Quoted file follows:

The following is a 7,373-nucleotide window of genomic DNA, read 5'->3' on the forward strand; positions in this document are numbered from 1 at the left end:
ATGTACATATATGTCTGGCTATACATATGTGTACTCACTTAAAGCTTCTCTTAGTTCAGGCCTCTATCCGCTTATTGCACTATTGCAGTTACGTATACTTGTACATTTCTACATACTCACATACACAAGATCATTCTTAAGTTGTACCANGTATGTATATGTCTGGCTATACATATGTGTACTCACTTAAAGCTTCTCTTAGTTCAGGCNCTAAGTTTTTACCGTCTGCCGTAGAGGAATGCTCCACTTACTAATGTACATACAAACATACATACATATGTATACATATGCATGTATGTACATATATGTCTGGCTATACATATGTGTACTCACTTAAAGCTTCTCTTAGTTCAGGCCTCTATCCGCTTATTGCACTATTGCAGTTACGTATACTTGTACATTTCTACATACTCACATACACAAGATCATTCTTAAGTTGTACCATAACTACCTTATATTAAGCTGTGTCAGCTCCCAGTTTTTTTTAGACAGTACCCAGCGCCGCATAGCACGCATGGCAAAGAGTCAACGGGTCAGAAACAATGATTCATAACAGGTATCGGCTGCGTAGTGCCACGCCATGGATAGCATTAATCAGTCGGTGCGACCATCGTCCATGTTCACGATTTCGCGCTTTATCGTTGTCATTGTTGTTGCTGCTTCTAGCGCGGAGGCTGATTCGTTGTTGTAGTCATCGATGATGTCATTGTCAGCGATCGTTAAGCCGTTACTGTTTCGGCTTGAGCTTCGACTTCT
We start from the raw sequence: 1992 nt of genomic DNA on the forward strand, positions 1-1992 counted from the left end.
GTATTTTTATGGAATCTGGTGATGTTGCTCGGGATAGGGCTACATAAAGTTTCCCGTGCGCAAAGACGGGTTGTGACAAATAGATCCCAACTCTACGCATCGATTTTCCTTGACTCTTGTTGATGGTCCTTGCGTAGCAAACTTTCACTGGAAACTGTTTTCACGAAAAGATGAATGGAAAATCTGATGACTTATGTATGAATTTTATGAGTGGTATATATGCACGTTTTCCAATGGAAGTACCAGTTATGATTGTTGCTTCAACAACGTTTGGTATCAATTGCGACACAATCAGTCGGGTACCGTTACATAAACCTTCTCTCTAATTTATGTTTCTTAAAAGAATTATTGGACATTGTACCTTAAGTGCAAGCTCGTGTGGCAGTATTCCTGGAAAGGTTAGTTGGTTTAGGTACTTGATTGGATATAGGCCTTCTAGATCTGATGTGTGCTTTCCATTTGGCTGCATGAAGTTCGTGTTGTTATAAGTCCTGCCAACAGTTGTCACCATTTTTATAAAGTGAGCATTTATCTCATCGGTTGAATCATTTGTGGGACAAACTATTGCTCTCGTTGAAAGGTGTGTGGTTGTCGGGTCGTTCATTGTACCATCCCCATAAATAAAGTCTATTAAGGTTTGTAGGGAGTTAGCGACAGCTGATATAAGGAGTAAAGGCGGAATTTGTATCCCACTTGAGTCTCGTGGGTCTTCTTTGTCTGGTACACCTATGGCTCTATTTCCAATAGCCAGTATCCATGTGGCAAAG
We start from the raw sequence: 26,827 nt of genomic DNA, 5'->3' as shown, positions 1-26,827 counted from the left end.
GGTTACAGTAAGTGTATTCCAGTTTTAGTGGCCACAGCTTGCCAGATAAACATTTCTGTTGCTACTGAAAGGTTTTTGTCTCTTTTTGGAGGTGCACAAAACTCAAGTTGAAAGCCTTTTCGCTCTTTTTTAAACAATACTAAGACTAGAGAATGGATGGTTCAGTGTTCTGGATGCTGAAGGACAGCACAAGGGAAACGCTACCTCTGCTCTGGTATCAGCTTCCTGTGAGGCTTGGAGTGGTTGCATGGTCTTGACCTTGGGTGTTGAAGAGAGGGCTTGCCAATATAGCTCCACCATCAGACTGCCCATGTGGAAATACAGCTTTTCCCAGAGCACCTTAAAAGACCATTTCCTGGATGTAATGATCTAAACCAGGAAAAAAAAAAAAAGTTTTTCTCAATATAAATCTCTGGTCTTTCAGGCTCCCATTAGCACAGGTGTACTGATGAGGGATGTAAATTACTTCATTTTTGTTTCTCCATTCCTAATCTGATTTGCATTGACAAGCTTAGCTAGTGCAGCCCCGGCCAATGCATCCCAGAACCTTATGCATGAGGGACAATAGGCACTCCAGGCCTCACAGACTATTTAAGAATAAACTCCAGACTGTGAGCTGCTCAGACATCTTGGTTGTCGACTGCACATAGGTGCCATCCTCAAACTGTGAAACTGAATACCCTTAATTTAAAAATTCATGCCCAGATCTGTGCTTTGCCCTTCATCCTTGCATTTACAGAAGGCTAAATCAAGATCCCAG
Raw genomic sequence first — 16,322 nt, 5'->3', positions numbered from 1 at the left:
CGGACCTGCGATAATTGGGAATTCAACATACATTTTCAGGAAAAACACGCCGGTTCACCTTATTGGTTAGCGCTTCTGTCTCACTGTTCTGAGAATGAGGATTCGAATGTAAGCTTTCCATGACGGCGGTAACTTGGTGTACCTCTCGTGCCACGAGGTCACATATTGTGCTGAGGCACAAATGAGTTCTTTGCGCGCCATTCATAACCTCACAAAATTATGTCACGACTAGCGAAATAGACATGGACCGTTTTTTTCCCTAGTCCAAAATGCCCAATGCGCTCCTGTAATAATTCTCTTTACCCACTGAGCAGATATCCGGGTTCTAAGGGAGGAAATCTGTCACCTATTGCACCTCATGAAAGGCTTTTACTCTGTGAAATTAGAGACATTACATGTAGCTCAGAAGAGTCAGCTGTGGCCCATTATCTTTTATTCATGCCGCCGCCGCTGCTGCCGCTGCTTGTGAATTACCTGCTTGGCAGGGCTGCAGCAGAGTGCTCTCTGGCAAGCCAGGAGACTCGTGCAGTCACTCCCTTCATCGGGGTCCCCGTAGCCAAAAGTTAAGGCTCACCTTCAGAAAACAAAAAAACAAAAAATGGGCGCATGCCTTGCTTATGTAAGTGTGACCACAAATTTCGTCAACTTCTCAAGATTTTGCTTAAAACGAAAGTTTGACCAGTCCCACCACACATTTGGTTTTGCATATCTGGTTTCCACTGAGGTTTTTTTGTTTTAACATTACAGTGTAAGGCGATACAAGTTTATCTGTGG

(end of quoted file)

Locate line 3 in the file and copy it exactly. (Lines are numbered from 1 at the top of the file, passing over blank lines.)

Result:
We start from the raw sequence: 1992 nt of genomic DNA on the forward strand, positions 1-1992 counted from the left end.